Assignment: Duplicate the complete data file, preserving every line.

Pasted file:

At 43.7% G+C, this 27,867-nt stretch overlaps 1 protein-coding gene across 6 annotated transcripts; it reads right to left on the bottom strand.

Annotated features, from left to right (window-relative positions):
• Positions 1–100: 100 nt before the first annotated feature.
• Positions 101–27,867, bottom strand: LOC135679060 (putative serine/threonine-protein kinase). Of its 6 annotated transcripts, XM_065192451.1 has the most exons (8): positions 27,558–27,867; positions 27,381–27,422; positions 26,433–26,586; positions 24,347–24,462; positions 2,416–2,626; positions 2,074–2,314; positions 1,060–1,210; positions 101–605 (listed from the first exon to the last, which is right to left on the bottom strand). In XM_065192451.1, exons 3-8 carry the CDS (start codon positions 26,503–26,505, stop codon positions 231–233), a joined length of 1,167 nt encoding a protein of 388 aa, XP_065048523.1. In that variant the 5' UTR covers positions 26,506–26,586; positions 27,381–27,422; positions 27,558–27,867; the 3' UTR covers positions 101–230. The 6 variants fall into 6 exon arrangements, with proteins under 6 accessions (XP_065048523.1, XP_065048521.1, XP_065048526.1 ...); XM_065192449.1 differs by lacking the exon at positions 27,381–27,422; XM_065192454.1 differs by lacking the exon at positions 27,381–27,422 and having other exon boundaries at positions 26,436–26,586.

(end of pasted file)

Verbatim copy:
At 43.7% G+C, this 27,867-nt stretch overlaps 1 protein-coding gene across 6 annotated transcripts; it reads right to left on the bottom strand.

Annotated features, from left to right (window-relative positions):
• Positions 1–100: 100 nt before the first annotated feature.
• Positions 101–27,867, bottom strand: LOC135679060 (putative serine/threonine-protein kinase). Of its 6 annotated transcripts, XM_065192451.1 has the most exons (8): positions 27,558–27,867; positions 27,381–27,422; positions 26,433–26,586; positions 24,347–24,462; positions 2,416–2,626; positions 2,074–2,314; positions 1,060–1,210; positions 101–605 (listed from the first exon to the last, which is right to left on the bottom strand). In XM_065192451.1, exons 3-8 carry the CDS (start codon positions 26,503–26,505, stop codon positions 231–233), a joined length of 1,167 nt encoding a protein of 388 aa, XP_065048523.1. In that variant the 5' UTR covers positions 26,506–26,586; positions 27,381–27,422; positions 27,558–27,867; the 3' UTR covers positions 101–230. The 6 variants fall into 6 exon arrangements, with proteins under 6 accessions (XP_065048523.1, XP_065048521.1, XP_065048526.1 ...); XM_065192449.1 differs by lacking the exon at positions 27,381–27,422; XM_065192454.1 differs by lacking the exon at positions 27,381–27,422 and having other exon boundaries at positions 26,436–26,586.